As part of Music Video Week here on PPH, we’ve asked our contributors to nominate their Top 3 music vids of all time along with a few words to explain their choices. Here are contributing editor Guillaume Gendron‘s choices. He can be followed on Twitter at @GGendron20.
3. ‘Flashing Lights’ – Kanye West (Spike Jonze, Kanye West, 2007)
The first of three collaborations between Spike Jonze – one third of the holy trinity of wünder directors that defined the nineties (along with Chris Cunningham and Michel Gondry) – and Kanye West, the past decade’s most disruptive rap star, ‘Flashing Lights’ is also their best. At the time I waxed a little too lyrically about Yeezy reinventing the whole rap aesthetic – in fact he just raised it from bling to haute-couture – but this clip remains flawless. With its post-Lynchian vibe, ‘Flashing Lights’ challenges the rulebook form-wise (the abrupt cut) but also in substance, with the revenge of the video vixen and the end of the traditional notion of the rap star’s invulnerable masculinity.
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2. ‘November Rain’ – Guns n’ Roses (Andrew Morahan, 1992)
Guitar heroes soloing on top of grand pianos, helicopter shots in the desert, people jumping through wedding cakes, an incomprehensible narrative, a millon dollar budget. Quite probably the most overwrought video of all time, ‘November Rain’ remains the exhaustive compilation of cock rock totems. Pretty much an archaeological document, the testimony of the decadent opulence of the MTV era at its peak, prior to the full bloom of the Nirvana inspired grunge revolution and the music industry’s economic crisis. Its preposterousness still inspires though, from Lady Gaga to Lana Del Rey.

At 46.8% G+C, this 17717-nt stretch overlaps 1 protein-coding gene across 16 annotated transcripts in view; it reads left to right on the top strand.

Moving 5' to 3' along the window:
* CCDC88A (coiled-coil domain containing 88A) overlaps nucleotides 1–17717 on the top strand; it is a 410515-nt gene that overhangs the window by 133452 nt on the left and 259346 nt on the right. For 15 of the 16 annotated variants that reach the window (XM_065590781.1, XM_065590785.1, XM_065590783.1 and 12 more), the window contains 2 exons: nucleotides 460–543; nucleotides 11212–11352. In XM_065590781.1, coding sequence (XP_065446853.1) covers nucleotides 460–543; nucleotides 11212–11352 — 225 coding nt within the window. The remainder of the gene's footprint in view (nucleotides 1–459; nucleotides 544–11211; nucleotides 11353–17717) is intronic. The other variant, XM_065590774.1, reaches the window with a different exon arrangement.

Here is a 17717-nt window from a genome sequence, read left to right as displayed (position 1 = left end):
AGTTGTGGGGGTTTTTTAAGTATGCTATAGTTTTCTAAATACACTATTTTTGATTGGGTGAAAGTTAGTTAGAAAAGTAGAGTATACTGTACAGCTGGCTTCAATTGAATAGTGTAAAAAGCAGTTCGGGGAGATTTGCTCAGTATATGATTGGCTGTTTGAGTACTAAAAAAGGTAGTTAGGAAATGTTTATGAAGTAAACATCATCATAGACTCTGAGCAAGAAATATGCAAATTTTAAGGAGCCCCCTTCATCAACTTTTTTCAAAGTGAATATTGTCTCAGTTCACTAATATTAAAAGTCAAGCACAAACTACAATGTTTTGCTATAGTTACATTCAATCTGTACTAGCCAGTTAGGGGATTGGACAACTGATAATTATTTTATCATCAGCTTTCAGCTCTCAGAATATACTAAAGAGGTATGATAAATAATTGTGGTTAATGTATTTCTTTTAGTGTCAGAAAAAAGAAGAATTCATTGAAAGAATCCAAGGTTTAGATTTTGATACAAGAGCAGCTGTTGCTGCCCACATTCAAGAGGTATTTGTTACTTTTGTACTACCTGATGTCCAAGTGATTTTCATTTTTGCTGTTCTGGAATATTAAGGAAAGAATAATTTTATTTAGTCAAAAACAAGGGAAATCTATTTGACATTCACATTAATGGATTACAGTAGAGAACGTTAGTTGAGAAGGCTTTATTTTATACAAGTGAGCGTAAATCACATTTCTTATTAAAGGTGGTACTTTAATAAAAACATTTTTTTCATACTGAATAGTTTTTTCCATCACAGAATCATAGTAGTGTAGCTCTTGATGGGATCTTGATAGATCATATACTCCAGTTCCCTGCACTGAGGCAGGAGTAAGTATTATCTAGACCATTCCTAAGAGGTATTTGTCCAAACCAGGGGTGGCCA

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1. ‘Stress’ – Justice (Romain Gavras, 2009)
The breakthrough moment for French rascal Romain Gavras (the man behind MIA’s ‘Bad Girls‘) – it’s A Clockwork Orange meets La Haine with a slyly subversive sprinkling of Man Bites Dog thrown in for good measure. Following a gang of ghetto kids causing havoc in the bourgeois center of Paris, the notorious video came only a few years after the 2005 urban riots which caused controversy in France and abroad, reigniting the old, rather boring debate on life imitating art and vice versa when it comes to on-screen violence. The video looked very timely once again in the wake of last summer’s British riots. Neither social commentary nor plain glorification of social evils, ‘Stress’ is above all an assured piece of gut-wrenching cinematography.
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[….and because he’s handsome and French, Guillaume gets a bonus]
‘It Was A Good Day’/’Check Yo Self’ – Ice Cube (F. Gary Gray, 1993)
The Chronicles of Compton, Tome I and II. Ice Cube’s diptych defined (or rather refined) the aesthetics of West Coast gangsta rap; influencing the whole perception of the era and the place, from films (Training Day) to video games (Rockstar’s GTA San Andreas) and beyond.
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